Nestle is preparing a tentative bid for the consumer health unit of Merck KgaA in conjunction with the Stada’s private equity owners. JPMorgan, the financial adviser to Merck, has sent out a solicitation for bids of the unit whose valuation is currently around four billion euros. Some of the brands that Merck KgaA is known for include Seven Seas as well as Bion nutritional supplements.
In summer Nestle and Merck KgaA had tried a joint venture but it flopped. Cinven and Bain, intend to use the consumer health unit of Merck as Stada’s buy-and-build platform. Merck’s reason for selling the unit is to assist in the funding of research and development of prescription drugs.
The nutritional and vitamin supplements of Nestle would fit with the ambition of the Swiss-based giant to venture into consumer healthcare which is considered a fast-growing segment by the chief executive officer of the firm, Mark Schneider. American drug giant Pfizer has also offered to sell its consumer health business to Nestle at a price of $20 billion. According to sources Merck’s consumer health unit is a better fit for Nestle since it is less diversified and smaller and more in line with the Swiss company’s core strength which is packaged food.
Nestle’s intentions to acquire the consumer health unit of Merck coincides with the food giant’s plans to close a plant located in DR Congo’s capital, Kinshasa. About 120 employees will be laid off. The food giant has announced that affected employees will be adequately compensated and the terms will be better than what local labor laws require.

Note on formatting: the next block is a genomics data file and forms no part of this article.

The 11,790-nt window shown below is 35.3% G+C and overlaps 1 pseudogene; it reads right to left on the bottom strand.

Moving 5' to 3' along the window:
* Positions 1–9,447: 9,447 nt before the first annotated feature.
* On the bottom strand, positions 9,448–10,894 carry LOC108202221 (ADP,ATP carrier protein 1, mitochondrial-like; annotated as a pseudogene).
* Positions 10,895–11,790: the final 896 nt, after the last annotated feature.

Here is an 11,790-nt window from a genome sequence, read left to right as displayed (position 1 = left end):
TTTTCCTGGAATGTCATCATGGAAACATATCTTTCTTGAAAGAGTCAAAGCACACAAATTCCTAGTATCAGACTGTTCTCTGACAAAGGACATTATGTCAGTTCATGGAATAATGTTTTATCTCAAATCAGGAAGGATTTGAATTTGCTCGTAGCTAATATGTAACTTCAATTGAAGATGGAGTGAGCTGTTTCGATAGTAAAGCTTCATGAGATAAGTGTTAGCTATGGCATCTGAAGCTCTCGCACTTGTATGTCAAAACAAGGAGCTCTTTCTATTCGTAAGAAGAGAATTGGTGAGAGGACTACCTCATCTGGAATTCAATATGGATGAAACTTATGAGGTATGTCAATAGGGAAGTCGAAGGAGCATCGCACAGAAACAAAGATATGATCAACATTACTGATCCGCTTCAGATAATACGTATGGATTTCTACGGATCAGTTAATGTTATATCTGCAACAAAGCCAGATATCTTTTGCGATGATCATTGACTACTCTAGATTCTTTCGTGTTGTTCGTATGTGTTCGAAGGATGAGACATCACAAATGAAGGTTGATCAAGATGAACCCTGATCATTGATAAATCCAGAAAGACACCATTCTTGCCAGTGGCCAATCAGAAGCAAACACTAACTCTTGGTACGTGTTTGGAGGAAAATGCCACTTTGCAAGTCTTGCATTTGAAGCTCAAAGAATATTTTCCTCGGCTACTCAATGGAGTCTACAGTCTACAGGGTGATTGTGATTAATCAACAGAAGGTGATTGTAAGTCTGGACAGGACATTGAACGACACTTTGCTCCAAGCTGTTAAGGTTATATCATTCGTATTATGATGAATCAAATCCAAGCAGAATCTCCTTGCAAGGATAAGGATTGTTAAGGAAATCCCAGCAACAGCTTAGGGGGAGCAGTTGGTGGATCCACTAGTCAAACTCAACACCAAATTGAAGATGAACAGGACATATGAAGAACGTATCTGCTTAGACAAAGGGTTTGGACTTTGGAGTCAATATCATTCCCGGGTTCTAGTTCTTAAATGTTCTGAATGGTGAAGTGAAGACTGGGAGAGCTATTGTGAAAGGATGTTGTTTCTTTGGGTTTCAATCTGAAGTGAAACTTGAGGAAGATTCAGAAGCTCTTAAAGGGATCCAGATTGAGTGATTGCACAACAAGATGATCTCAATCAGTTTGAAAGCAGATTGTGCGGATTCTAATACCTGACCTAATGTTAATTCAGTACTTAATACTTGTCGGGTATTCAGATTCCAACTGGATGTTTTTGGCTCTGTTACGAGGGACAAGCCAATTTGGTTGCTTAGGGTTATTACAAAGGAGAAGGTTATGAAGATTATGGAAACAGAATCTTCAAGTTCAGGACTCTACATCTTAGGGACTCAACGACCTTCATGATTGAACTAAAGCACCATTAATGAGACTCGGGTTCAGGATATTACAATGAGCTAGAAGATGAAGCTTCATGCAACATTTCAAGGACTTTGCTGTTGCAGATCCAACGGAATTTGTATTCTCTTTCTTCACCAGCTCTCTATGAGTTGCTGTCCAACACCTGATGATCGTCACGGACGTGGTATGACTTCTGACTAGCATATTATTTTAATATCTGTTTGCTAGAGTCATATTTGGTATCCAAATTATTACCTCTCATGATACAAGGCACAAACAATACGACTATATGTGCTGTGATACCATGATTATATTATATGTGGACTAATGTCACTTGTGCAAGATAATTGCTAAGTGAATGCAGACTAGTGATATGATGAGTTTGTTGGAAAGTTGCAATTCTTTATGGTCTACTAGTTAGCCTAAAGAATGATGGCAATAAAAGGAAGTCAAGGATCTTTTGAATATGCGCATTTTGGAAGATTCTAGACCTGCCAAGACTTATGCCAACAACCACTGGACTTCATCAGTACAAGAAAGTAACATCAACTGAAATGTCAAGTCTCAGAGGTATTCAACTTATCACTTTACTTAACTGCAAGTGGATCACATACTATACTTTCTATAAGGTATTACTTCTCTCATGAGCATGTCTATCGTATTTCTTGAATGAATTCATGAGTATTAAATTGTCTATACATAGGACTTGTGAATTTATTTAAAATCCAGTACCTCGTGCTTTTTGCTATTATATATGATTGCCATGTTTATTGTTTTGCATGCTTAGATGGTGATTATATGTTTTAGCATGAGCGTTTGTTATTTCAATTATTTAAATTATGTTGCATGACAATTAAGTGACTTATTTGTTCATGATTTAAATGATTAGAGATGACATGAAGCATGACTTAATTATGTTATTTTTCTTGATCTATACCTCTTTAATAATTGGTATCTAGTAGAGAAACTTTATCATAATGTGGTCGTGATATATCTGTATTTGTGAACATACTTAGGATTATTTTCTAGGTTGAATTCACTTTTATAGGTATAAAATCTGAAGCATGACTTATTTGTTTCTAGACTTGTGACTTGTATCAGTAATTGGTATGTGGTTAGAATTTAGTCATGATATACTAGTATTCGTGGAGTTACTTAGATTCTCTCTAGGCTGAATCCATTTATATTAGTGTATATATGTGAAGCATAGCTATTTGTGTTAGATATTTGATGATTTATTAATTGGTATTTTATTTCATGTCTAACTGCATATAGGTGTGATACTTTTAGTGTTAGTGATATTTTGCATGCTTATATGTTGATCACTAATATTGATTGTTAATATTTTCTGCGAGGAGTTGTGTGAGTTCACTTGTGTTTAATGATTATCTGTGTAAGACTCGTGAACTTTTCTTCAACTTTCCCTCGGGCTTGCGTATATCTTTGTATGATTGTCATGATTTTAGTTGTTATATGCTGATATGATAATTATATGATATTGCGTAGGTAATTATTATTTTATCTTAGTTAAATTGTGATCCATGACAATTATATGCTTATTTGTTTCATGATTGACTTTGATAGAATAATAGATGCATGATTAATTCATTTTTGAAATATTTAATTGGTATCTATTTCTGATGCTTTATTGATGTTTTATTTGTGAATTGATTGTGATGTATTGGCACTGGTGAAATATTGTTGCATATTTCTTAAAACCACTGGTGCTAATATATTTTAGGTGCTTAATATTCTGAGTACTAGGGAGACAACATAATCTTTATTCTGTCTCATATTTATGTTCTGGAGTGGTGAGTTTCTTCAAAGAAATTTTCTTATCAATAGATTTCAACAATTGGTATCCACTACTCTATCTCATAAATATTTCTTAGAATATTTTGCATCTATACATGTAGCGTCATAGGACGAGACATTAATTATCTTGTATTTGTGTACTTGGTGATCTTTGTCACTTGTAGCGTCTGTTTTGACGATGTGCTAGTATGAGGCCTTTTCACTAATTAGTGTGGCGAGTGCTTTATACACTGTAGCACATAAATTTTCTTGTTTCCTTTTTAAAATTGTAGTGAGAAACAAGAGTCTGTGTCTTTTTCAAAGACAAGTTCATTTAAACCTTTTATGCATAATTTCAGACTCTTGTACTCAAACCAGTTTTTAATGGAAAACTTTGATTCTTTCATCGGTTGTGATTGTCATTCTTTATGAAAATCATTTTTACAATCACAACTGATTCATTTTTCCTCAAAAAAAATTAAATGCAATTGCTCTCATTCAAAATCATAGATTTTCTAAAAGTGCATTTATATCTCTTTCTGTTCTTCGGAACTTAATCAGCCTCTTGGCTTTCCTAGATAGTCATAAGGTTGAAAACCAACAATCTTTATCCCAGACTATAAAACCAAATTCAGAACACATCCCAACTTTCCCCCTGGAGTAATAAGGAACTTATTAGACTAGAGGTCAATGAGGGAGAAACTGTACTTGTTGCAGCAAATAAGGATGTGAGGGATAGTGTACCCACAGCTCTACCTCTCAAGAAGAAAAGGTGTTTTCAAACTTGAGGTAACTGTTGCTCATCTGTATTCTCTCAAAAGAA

“We will close our factory and offices by the end of January and continue developing our economic distribution model through third parties,” said a Nestle spokesperson.
Congo DR factory
Nestle entered the Congo DR market eight years ago when it set a factory manufacturing Maggi stock cubes. However the factory has been making losses since it started operating. Though Congo DR’s population is 80 million-plus and therefore an attractive potential market, political instability and poverty which affects approximately 80% of the people have hampered economic activities in the country. The country is also rich in minerals.
The country’s current political crisis is stemming from a decision to postpone elections to December next year, a move the opposition has objected demanding that President Joseph Kabila step down. This has led to anti-government protests aimed at pushing Kabila out after his final term ended last year in December.